However, the fact that the texts presented for students to “use” for the essay are at a middle school reading level automatically disqualifies this essay prompt from being able to assess what it attempts to assess. (It is like trying to assess children’s math computational skills by embedding them in a word problem with words that the child cannot read.)

ELA 4th Grade Prompt [Deleted per DMCA]
Nowhere, and I mean nowhere in the Common Core State Standards is there a demand for students to read a narrative and then use the details from that text to write a new story based on a prompt. That is a new pseudo-genre called “Prose Constructed Response” by the PARCC creators, and it is 100% not aligned to the CCSS. Not to mention, why are 4th Graders being asked to write about trying out for the junior high track team? This demand defies their experiences and asks them to imagine a scenario that is well beyond their scope.

Clearly, these questions are poorly designed assessments of 4th graders CCSS learning. (We are setting aside the disagreements we have with those standards in the first place, and simply assessing the PARCC on its utility for measuring what it was intended to measure.)

Rather than debate the CCSS we instead want to expose the tragic reality of the countless public schools organizing their entire instruction around trying to raise students’ PARCC scores.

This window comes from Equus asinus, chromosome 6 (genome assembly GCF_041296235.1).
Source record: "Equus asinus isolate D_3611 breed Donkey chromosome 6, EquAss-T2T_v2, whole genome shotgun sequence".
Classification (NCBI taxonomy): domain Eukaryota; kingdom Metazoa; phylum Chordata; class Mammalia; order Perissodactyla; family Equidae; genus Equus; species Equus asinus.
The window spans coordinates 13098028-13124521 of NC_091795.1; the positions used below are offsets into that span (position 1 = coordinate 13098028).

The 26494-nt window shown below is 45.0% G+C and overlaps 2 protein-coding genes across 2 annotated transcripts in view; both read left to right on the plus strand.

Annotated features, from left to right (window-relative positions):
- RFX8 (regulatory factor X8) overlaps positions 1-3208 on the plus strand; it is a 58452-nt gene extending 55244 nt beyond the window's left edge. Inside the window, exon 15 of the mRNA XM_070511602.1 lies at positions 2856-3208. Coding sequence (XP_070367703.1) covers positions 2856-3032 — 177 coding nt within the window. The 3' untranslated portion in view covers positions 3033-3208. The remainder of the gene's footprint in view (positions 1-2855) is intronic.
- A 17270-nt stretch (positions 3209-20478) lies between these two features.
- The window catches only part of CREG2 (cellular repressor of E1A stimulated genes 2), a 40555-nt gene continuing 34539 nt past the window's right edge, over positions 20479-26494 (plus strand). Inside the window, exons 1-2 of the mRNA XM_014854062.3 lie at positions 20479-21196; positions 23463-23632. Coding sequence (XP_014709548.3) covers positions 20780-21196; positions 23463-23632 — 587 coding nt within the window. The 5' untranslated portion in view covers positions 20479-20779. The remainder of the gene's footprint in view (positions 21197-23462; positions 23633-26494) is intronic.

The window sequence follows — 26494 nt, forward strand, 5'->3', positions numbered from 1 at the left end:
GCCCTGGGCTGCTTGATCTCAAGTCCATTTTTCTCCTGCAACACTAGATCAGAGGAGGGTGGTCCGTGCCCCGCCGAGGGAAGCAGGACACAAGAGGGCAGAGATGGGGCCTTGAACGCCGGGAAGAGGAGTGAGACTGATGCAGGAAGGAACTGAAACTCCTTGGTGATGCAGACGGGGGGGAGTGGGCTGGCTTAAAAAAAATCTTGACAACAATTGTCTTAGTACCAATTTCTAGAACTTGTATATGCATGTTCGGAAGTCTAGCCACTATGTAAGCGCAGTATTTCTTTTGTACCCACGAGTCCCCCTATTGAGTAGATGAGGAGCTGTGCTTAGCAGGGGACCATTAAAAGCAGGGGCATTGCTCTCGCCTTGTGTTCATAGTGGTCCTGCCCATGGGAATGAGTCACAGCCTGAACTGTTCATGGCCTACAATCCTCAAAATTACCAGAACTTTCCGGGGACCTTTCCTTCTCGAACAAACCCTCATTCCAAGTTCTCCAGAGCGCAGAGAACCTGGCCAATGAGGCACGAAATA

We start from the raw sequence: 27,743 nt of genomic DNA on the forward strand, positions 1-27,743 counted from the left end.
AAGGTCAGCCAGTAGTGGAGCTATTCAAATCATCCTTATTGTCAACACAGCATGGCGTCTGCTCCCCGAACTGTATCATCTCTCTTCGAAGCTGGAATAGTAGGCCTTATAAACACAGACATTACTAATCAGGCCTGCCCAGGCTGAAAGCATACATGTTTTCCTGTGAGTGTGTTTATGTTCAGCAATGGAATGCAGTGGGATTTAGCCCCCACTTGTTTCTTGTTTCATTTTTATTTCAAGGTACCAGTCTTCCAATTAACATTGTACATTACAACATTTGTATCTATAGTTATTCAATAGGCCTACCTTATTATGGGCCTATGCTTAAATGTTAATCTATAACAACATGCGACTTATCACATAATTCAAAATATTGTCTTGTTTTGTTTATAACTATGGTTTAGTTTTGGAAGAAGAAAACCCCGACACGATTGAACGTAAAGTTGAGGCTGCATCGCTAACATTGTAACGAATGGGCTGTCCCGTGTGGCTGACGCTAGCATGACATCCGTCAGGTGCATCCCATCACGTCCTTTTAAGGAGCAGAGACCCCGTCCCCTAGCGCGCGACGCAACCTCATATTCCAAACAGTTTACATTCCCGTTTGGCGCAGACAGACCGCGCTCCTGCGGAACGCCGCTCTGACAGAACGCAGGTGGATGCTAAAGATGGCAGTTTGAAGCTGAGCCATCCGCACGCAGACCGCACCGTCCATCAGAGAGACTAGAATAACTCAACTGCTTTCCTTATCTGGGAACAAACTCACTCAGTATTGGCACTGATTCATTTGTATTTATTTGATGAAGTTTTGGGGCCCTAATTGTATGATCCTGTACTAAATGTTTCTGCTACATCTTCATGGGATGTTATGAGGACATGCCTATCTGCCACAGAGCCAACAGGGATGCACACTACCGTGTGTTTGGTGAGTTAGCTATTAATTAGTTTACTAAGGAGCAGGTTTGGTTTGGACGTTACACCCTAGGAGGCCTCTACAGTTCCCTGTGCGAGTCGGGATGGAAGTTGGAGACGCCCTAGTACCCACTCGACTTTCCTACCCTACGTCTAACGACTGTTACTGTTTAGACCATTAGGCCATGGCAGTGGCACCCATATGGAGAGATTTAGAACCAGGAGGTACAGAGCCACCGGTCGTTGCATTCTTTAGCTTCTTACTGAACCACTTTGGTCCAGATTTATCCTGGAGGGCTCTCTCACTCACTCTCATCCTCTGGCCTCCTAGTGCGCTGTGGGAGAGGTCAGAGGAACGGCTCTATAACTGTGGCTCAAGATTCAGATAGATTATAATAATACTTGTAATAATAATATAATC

Without naming any names, I can tell you that schools are disregarding research-proven methods of literacy learning. The “wisdom” coming “down the pipeline” is that children need to be exposed to more complex texts because that is what PARCC demands of them. So children are being denied independent and guided reading time with texts of high interest and potential access and instead are handed texts that are much too hard (frustration level) all year long without ever being given the chance to grow as readers in their Zone of Proximal Development (pardon my reference to those pesky educational researchers like Vygotsky.)

So not only are students who are reading “on grade level” going to be frustrated by these so-called “complex texts,” but newcomers to the U.S. and English Language Learners and any student reading below the proficiency line will never learn the foundational skills they need, will never know the enjoyment of reading and writing from intrinsic motivation, and will, sadly, be denied the opportunity to become a critical reader and writer of media. Critical literacies are foundational for active participation in a democracy.

We can look carefully at one sample to examine the health of the entire system– such as testing a drop of water to assess the ocean. So too, we can use these three PARCC prompts to glimpse how the high stakes accountability system has deformed teaching and warped learning in many public schools across the United States.

In this sample, the system is pathetically failing a generation of children who deserve better, and when they are adults, they may not have the skills needed to engage as citizens and problem-solvers. So it is up to us, those of us who remember a better way and can imagine a way out, to make the case for stopping standardized tests like PARCC from corrupting the educational opportunities of so many of our children.